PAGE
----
Software vendors often give intentionally vague and boring names to the updates they use to fix security vulnerabilities. The lamer the name, the less attention it may attract from attackers looking to reverse-engineer the patch. There was one patch in Microsoft’s August Patch Tuesday release earlier this month that fit that bill, MS13-059, Cumulative Security Update for Internet Explorer. But hidden inside the big fix was a patch for a vulnerability that enabled a one-click escape of the IE sandbox.

The vulnerability was discovered by researcher Fermin J. Serna, a former Microsoft security engineer, and it takes advantage of the way that IE handles some command line options in certain conditions. Serna found that the ElevationPolicy in IE will treat the Microsoft Diagnostic Tool (msdt.exe) as a medium-integrity process if the user requests it to do so. In IE, Protected Mode is the sandbox that is designed to prevent attackers from being able to use one bug in a low-level process to compromise the machine.

“Funny thing is that CreateProcess() has a hook inside the LowIL IE process and if you try to CreateProcess(“msdt.exe”) it will get brokered to the IE Medium IL one and applied the Elevation policy there. Some sanitization happens to most of the parameters for security reasons (do not create a Medium IL process where the process token is too unrestricted),” Serna wrote in a blog post explaining the bug.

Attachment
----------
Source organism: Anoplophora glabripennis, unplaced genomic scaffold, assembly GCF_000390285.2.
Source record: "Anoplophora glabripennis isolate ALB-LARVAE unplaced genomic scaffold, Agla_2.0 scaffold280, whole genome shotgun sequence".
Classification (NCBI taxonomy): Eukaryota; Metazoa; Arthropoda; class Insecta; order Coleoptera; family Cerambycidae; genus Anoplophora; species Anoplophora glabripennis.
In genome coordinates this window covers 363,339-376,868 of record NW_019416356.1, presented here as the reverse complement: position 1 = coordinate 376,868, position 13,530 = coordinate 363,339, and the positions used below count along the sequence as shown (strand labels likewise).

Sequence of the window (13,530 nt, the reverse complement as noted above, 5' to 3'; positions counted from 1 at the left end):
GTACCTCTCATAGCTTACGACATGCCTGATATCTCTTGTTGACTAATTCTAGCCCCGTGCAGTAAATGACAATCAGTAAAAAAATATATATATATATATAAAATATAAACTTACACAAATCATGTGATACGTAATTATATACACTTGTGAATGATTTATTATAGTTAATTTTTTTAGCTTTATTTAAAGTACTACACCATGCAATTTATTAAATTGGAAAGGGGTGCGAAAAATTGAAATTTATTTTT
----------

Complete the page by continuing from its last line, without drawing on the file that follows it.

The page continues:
“The vulnerability here is that msdt.exe (that due to its elevation policy will run as medium IL outside of any sandbox) has some interesting command line options. Concretely this one: /path .diagpkg file | .diagcfg file —-
Specifies the full path to a diagnostic package. If you specify a directory, the directory must contain a diagnostic package. You cannot use the /path parameter in conjunction with the /id, /dci, or /cab parameter.”

Serna said that using the vulnerability, he could cause the msdt.exe process to display some strings that he controls to the user. If the user clicks the continue button on the dialog box, his code will run and he’s escaped the sandbox in the browser. He said that executing the attack would be trivial under the right conditions.

“Assuming you have code execution at the sandboxed process though some other bug (let’s say the common use after free problem all browsers suffer) then it is not easy but trivial. This sandbox escape vulnerability is not a memory corruption that can fail but a logical one that does not fail. The only requirement is the attacked user has to click a “continue” button on a dialog with attacker controlled messages. This is the reason for a one click versus a full 0 click where the user does not see anything,” Serna said via email.

Image from Flickr photos of NetDiva.

 

 

Categories: Microsoft